By Owen Gleiberman
Updated November 06, 1998 at 05:00 AM EST

American History X

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  • Movie
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At first, Edward Norton looks too mild to possess the inner ferocity of a great actor. With his angular frame and easy lopsided grin, he could be a friendly rookie shortstop, the sort of trustworthy dude anyone would want on their team. The closer you look, though, the more you’re drawn to something secret and wounded in his crinkled-up eyes, which seem subtly older than the rest of him. For all of Norton’s handsomeness, his features don’t quite add up (maybe that’s why Courtney Love likes him), and he’s a wizard at using his boyishness to disarm the audience — to lure us into thinking that the person we’re seeing is far more harmless than he appears. In the great Supreme Court finale of The People vs. Larry Flynt, his aw-shucks attorney seemed to be discovering the inner mysteries of the First Amendment as he went along (that was his wily way of convincing the court). Now, in American History X, Norton breaks loose and plays a vicious young Venice Beach thug, a racist skinhead with a mean-looking goatee, a thick black swastika tattooed over one bulging pec, and a gleam of murder in his eye. This is the sort of incendiary role a lot of actors would kill for, yet the shock of Norton’s performance isn’t its showboat flamboyance. It’s that he makes this sadistic junior sociopath rueful and intelligent — a tormented outcast brimming with poison, yet righteous, even complex, in his devotion to hatred.

American History X has a jumpy, propulsive, flashback-within-flashback structure that allows Norton to create his character in layers — to show us how Derek Vinyard, a middle-class refugee from a ”normal” American family, could end up with a Third Reich flag pinned to his bedroom wall. The pivotal event is the death, in a crackhouse blaze, of his casually bigoted fireman father. Desperate for someone to lash out at, Derek, a high school kid interviewed in tears on the nightly news, seizes on reactionary rhetoric, using ideological white rage as a shield — a firewall against his own vulnerability. The more damaged he feels, the thicker and harder the shield grows. (That’s the essential mentality of cults.) It’s when he’s arguing with his family around the dining-room table, spouting anti-affirmative action fire and brimstone that sounds disturbingly close to that of some of the more insidious right-wing pundits, that we can almost feel him snap, moving from rebellious anger into a kind of black-hole trance.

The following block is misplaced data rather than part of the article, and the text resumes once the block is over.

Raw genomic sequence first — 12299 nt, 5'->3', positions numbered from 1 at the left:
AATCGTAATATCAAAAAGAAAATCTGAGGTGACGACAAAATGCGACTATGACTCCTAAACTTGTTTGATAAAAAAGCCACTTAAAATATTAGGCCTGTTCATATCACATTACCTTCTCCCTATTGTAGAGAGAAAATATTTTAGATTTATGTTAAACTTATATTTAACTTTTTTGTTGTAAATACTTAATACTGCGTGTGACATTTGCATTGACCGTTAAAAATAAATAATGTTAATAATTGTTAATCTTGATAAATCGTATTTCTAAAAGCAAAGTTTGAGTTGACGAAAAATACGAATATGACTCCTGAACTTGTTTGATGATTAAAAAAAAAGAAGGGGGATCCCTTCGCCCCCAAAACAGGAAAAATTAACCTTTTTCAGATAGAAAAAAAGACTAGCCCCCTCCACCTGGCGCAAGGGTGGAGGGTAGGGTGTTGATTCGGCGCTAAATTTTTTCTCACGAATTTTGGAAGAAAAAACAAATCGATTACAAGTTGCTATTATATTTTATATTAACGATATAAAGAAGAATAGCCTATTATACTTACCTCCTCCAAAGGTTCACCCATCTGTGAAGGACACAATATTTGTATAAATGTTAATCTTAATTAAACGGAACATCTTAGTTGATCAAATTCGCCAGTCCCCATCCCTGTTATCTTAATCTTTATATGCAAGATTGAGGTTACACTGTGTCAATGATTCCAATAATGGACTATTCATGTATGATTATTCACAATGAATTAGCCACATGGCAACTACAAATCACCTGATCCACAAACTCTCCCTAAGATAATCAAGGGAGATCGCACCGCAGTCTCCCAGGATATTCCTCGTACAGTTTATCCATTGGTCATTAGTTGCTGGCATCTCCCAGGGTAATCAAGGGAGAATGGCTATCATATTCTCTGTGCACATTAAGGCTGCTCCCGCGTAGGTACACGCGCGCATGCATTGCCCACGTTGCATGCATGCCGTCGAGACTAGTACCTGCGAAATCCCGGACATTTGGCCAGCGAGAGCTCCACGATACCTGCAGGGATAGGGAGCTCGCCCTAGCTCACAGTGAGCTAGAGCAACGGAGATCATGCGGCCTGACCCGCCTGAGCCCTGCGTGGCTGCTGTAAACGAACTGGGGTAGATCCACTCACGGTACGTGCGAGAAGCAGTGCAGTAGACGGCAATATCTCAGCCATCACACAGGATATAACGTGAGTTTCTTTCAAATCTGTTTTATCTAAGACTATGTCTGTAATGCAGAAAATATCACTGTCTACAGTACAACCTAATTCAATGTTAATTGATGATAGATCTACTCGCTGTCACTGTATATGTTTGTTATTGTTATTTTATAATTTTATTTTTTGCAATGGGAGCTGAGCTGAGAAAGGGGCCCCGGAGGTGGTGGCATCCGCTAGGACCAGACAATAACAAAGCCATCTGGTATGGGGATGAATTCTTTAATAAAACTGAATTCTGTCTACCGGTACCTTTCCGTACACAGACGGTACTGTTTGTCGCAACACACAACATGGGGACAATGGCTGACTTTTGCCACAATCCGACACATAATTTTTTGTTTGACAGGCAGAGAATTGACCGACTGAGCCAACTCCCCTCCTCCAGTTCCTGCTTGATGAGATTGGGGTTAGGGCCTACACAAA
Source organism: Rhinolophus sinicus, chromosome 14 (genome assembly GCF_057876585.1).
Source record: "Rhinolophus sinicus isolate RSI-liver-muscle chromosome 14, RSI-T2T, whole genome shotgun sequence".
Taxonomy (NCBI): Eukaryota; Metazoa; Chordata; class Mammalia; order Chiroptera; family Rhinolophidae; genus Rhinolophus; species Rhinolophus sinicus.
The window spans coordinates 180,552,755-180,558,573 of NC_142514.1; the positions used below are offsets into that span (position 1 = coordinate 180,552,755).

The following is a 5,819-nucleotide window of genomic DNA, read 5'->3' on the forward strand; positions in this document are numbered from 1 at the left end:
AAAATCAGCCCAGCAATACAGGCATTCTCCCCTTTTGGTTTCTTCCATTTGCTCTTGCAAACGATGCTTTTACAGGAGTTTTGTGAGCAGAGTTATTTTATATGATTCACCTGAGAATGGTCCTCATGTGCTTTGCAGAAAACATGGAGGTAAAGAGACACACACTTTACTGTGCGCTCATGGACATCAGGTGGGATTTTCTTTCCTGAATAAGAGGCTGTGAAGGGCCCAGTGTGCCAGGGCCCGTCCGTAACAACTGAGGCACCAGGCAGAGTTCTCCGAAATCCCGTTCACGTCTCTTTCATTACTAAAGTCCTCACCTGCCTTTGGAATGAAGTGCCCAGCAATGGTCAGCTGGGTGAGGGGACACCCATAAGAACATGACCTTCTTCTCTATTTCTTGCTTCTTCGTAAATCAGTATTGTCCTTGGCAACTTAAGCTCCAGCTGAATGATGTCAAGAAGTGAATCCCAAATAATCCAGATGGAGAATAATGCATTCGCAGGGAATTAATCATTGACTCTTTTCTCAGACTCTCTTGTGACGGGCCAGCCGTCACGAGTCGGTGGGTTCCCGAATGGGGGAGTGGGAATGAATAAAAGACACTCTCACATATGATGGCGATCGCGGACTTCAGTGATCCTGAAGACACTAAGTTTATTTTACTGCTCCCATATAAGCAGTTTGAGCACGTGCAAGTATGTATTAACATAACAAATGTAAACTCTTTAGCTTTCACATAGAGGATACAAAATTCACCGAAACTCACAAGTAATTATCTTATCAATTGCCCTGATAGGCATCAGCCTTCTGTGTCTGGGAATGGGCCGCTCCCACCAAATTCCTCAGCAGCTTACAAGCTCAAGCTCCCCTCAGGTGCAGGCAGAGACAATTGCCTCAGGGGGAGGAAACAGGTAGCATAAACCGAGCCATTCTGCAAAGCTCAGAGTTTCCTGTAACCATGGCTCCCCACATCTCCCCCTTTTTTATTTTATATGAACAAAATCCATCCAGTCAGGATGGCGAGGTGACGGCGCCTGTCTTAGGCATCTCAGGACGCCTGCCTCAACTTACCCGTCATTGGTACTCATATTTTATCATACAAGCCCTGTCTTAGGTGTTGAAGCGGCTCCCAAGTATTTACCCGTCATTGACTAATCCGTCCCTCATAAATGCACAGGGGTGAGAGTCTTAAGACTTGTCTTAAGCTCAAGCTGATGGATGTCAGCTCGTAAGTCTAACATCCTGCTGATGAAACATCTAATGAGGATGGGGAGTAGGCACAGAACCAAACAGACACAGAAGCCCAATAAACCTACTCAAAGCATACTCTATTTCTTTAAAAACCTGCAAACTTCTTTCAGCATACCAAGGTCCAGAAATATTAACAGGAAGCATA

Derek is inducted into the neo-Nazi movement by a veteran hatemonger (Stacy Keach, oozing rot), who uses him as a neighborhood recruitment agent. Out on a rampage against blacks, Jews, and, of course, those evil minority supermarket workers (who get terrorized in one frighteningly intense scene), the disaffected rebel skinheads think they’re cleansing society, but they’re really purging themselves of fear — using rage like a drug. They’re seeking not justice but climax, and when Derek finally goes over the edge, confronting a black car thief outside his house, his act of violence is so shocking that I cried out right in the theater. The police arrive, and the look of scary, snarling triumph on Norton’s face is truly a triumph of acting.

American History X is riveting, yet it has a fair amount of pulp in its veins. The movie is organized around the relationship between Derek and his delinquent little brother, Danny (Edward Furlong, spooky but shallow), who has adopted the skinhead stance out of blind sibling worship. In an abysmal gimmick that frames the film, Danny is forced to write a high school paper about the events leading up to Derek’s incarceration (hence the investigative flashback structure), and you’re always aware that the passed-baton-of-hatred theme is a cheesy ”cautionary” device.

The director, Tony Kaye, a Britisher making his feature debut, works with flair and verve and control, but he can’t transcend the programmatic thinness of the script — the fact that Derek’s rehabilitation is meant to uplift us. Still, the film does succeed in making that transformation more plausible than you’d expect. In prison, Derek develops a grudging camaraderie with a black inmate (the scene-stealing Guy Torry) who works in the laundry room. At the same time, he begins to see all too convincingly that his fellow skinheads are actually deep-dish hypocrites. When the ultimate nature of their thuggery is revealed, he wants out, plain and simple. He doesn’t just give up hatred — he uses the evidence of his senses to deprogram himself. The restless fury of Norton’s mind leads Derek to hell and back again. At the end, though, you can’t help but think: If only every skinhead had this much under his cranium. B+

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American History X

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  • R
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